Methods and baseline characteristics of a randomized trial treating early childhood obesity

The Positive Lifestyles for Active Youngsters (Team PLAY) trial

Marion Hare, Mathilda Coday, Natalie A. Williams, Phyllis Richey, Frances Tylavsky, Andrew J. Bush

Research output: Contribution to journalArticle

13 Citations (Scopus)

Abstract

There are few effective obesity interventions directed towards younger children, particularly young minority children. This paper describes the design, intervention, recruitment methods, and baseline data of the ongoing Positive Lifestyles for Active Youngsters (Team PLAY) study. This randomized controlled trial is designed to test the efficacy of a 6-month, moderately intense, primary care feasible, family-based behavioral intervention, targeting both young children and their parent, in promoting healthy weight change.Participants are 270 overweight and obese children (ages 4 to 7. years) and their parents, who were recruited from a primarily African American urban population. Parents and children were instructed in proven cognitive behavioral techniques (e.g. goal setting, self-talk, stimulus control and reinforcement) designed to encourage healthier food choices (more whole grains, fruits and vegetables, and less concentrated fats and sugar), reduce portion sizes, decrease sweetened beverages and increase moderate to vigorous physical activity engagement. The main outcome of this study is change in BMI at two year post enrollment.Recruitment using reactive methods (mailings, TV ads, pamphlets) was found to be more successful than using only a proactive approach (referral through physicians). At baseline, most children were very obese with an average BMI z-score of 2.6. Reported intake of fruits and vegetables and minutes of moderate to vigorous physical activity engagement did not meet national recommendations. If efficacious, Team PLAY would offer a model for obesity treatment directed at families with young children that could be tested and translated to both community and primary care settings.

Original languageEnglish (US)
Pages (from-to)534-549
Number of pages16
JournalContemporary Clinical Trials
Volume33
Issue number3
DOIs
StatePublished - May 1 2012

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Pediatric Obesity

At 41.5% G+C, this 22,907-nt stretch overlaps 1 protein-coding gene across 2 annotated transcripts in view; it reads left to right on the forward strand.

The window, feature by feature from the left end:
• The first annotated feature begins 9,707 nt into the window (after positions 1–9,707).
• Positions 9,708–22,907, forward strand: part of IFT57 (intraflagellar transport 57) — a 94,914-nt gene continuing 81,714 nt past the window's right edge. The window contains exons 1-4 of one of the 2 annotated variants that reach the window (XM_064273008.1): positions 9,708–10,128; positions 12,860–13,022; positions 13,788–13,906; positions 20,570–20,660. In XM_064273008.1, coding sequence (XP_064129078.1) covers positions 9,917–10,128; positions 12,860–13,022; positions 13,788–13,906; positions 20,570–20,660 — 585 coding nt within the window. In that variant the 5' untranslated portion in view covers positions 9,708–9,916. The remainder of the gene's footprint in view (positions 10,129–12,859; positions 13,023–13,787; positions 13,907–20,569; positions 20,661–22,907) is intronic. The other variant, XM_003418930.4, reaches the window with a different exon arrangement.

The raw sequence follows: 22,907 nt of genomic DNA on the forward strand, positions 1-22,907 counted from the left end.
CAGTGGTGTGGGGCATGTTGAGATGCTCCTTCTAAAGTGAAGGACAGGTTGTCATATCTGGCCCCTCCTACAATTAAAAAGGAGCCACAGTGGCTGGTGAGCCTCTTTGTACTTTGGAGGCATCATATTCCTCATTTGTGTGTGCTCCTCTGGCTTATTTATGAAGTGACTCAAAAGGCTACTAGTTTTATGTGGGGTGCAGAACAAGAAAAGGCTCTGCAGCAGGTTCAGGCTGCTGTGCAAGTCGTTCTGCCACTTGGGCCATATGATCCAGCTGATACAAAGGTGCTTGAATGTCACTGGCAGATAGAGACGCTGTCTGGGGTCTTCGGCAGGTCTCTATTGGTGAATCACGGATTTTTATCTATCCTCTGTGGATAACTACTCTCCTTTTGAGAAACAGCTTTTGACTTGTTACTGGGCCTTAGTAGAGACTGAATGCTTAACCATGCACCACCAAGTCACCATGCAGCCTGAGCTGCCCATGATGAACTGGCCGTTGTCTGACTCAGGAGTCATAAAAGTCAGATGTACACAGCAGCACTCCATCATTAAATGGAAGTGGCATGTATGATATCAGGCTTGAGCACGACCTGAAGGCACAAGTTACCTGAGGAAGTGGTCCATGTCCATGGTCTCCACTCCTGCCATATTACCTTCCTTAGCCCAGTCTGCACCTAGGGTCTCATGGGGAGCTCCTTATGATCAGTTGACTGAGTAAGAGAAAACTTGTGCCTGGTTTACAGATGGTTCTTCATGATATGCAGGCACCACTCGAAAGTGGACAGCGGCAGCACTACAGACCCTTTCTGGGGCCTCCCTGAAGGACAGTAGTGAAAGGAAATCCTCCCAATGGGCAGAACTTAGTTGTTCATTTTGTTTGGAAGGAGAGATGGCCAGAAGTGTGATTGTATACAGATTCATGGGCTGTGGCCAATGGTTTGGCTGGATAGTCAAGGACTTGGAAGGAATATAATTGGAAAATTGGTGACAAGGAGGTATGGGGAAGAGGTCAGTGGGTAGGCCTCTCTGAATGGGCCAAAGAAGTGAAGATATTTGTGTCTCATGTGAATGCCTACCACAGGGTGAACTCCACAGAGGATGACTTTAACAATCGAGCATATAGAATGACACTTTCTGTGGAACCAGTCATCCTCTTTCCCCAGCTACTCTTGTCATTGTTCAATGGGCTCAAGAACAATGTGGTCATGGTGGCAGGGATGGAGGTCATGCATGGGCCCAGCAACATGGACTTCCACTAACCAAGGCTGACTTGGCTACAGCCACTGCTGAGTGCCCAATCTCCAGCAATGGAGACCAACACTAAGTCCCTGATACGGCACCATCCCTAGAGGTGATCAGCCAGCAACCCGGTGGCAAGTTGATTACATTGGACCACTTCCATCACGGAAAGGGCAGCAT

Life Style
Vegetables
Fruit
Primary Health Care
Obesity
Parents
Portion Size
Exercise
Pamphlets
Urban Population
Beverages
African Americans
Referral and Consultation
Randomized Controlled Trials
Fats
Outcome Assessment (Health Care)
Physicians
Weights and Measures
Food

All Science Journal Classification (ASJC) codes

  • Pharmacology (medical)

Cite this

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abstract = "There are few effective obesity interventions directed towards younger children, particularly young minority children. This paper describes the design, intervention, recruitment methods, and baseline data of the ongoing Positive Lifestyles for Active Youngsters (Team PLAY) study. This randomized controlled trial is designed to test the efficacy of a 6-month, moderately intense, primary care feasible, family-based behavioral intervention, targeting both young children and their parent, in promoting healthy weight change.Participants are 270 overweight and obese children (ages 4 to 7. years) and their parents, who were recruited from a primarily African American urban population. Parents and children were instructed in proven cognitive behavioral techniques (e.g. goal setting, self-talk, stimulus control and reinforcement) designed to encourage healthier food choices (more whole grains, fruits and vegetables, and less concentrated fats and sugar), reduce portion sizes, decrease sweetened beverages and increase moderate to vigorous physical activity engagement. The main outcome of this study is change in BMI at two year post enrollment.Recruitment using reactive methods (mailings, TV ads, pamphlets) was found to be more successful than using only a proactive approach (referral through physicians). At baseline, most children were very obese with an average BMI z-score of 2.6. Reported intake of fruits and vegetables and minutes of moderate to vigorous physical activity engagement did not meet national recommendations. If efficacious, Team PLAY would offer a model for obesity treatment directed at families with young children that could be tested and translated to both community and primary care settings.",
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